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The major banks are expected to hike variable mortgage rates again amid higher funding costs, regardless of any Reserve Bank move.
Source:
AAP
6 Apr 2016 - 10:32 PM 

Homeowners are likely to be hit by another out-of-cycle rate hike as banks pass on higher funding costs.

The official interest rate remains at a record low but market watchers expect the major banks will hike variable mortgage rates this year regardless of any Reserve Bank of Australia action.

"It's a very strong possibility that we'll see more out-of-cycle rate hikes this year as lenders address funding cost pressures," comparison site Mozo.com.au director Kirsty Lamont told AAP.

The major banks lifted variable mortgage rates in November to offset costs linked to new requirements to hold more capital against home lending to absorb possible losses.

Ms Lamont said the capital adequacy requirements continued to flow through the system, causing funding cost pressures, while some lenders were also reporting increases in wholesale funding costs.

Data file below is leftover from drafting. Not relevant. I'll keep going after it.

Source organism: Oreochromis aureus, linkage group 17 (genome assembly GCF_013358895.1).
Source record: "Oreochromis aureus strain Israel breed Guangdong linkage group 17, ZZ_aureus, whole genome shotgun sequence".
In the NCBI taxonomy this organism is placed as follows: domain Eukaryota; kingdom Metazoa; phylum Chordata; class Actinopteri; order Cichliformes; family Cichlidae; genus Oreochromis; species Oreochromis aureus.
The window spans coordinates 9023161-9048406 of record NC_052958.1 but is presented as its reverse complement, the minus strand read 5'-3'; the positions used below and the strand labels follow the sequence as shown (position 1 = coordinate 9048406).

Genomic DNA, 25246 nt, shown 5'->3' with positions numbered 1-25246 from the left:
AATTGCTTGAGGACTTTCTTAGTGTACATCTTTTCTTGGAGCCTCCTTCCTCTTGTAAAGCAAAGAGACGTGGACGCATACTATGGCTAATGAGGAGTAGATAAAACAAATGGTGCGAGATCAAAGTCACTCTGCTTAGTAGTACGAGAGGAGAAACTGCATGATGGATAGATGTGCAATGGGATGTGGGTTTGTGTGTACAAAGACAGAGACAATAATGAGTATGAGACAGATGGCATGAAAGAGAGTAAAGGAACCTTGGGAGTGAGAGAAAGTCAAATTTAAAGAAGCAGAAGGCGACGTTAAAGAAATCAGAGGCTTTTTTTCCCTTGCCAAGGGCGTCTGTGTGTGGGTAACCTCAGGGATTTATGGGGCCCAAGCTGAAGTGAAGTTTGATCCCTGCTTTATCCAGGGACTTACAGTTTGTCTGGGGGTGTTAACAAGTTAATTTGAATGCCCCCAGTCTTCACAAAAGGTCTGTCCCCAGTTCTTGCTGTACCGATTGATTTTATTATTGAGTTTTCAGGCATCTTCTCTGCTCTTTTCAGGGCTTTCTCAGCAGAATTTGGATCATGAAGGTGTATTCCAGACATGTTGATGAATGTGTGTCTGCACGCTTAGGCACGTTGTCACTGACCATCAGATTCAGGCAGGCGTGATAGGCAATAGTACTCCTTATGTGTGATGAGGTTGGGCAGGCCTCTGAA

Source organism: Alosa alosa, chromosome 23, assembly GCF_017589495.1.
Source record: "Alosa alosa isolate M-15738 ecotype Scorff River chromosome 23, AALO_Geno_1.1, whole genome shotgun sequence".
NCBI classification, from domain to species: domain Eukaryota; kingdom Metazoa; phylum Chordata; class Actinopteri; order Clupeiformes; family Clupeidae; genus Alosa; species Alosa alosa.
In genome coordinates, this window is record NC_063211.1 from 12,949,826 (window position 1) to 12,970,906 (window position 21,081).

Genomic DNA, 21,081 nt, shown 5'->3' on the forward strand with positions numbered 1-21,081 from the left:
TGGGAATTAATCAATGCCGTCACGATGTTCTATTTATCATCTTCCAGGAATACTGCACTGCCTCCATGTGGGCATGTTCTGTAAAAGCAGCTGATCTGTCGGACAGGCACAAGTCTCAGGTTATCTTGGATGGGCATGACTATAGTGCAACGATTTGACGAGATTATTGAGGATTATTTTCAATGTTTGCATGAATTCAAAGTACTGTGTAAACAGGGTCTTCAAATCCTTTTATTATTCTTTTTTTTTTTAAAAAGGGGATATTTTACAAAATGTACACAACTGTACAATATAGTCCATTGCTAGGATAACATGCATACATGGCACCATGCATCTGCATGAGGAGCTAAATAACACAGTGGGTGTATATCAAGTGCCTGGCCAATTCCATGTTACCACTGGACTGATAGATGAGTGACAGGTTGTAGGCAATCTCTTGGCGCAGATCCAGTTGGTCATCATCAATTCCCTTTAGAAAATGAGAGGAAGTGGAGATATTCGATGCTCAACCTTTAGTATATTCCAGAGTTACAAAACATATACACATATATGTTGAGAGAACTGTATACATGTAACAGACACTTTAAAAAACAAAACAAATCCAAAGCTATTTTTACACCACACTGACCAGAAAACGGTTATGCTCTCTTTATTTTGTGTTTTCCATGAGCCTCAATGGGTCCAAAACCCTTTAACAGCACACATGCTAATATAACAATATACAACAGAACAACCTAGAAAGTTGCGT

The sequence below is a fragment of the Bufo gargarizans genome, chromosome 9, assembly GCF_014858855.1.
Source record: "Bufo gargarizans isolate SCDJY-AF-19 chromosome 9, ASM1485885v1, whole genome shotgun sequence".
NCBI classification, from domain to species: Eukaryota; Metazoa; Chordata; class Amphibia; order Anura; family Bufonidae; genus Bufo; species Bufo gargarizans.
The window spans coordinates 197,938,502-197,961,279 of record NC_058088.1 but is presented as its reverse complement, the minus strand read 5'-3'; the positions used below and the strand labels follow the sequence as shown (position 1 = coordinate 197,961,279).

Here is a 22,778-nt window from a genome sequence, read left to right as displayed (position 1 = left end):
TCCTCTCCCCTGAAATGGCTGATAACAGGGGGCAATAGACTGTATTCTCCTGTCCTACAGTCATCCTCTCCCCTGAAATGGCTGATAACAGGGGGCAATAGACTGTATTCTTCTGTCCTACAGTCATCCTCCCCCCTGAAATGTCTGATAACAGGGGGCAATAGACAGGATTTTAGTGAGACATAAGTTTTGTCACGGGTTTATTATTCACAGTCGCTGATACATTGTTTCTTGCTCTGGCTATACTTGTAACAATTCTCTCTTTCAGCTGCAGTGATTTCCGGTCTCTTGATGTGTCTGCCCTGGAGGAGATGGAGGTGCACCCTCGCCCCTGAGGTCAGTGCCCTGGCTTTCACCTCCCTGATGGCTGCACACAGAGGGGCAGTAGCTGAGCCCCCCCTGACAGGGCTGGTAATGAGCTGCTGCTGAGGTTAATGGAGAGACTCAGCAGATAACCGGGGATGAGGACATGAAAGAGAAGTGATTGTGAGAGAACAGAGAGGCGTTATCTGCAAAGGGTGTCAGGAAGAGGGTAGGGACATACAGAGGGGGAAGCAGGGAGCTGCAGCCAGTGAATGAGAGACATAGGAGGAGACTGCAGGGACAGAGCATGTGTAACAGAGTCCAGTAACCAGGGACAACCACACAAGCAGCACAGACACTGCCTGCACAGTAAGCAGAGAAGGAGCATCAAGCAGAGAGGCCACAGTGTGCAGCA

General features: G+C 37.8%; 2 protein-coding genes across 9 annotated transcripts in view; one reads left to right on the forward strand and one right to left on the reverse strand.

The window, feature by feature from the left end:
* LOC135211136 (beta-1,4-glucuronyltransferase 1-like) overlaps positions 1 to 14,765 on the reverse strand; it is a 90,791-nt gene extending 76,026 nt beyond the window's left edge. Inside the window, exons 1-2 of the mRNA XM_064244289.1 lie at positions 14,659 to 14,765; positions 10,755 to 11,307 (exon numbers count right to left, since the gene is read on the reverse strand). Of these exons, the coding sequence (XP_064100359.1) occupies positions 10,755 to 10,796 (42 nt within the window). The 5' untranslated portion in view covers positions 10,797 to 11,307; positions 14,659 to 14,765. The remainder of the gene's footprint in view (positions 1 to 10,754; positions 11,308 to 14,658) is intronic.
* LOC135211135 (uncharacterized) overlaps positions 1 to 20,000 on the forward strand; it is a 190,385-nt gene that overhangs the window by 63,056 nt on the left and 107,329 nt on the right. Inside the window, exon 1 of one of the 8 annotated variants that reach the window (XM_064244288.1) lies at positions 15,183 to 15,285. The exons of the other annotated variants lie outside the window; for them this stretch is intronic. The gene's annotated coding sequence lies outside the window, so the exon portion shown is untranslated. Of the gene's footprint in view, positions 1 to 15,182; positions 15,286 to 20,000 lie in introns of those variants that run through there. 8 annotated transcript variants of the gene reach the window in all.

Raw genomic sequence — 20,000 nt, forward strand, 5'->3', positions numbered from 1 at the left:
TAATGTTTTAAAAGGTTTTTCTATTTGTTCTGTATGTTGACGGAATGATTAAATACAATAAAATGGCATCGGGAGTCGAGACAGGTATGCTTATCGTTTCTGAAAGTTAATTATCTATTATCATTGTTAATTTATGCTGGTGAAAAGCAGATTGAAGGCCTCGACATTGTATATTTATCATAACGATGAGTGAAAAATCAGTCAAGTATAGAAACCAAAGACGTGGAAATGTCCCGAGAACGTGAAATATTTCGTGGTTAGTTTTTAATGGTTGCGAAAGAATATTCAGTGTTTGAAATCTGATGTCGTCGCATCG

Mortgage broker 1300HomeLoan managing director John Kolenda said it is highly likely the banks will hike rates this quarter, before the capital requirement change comes into effect on July 1.

"With the additional cost of funding, they won't have any choice but to pass that cost on," he said.

The RBA kept the cash rate on hold at two per cent on Tuesday but has warned the soaring Australian dollar could threaten the non-mining economy's recovery.

Mr Kolenda said the RBA is likely to lower the cash rate this quarter but the central bank's actions could be made redundant by the major lenders lifting their rates out of cycle.

Ms Lamont expects a RBA cut at some stage within the next six months, but warns borrowers may not see the benefit of any reduction.

"If the RBA cuts rates before lenders have adjusted rates themselves then it's likely that lenders might hold back some or all of any cut that the RBA passes through."

Mr Kolenda said the coming hike in variable mortgage rates could be in the order of 15-30 basis points, after a rise of up to 29 basis points last year, and an increase of up to 49 basis points for investor loans.

Ms Lamont said borrowers should consider fixing part or all of their home loan as the gap between fixed and variable rates has widened over the last few months, to the point where average fixed rates across all terms are now lower than average variable rates.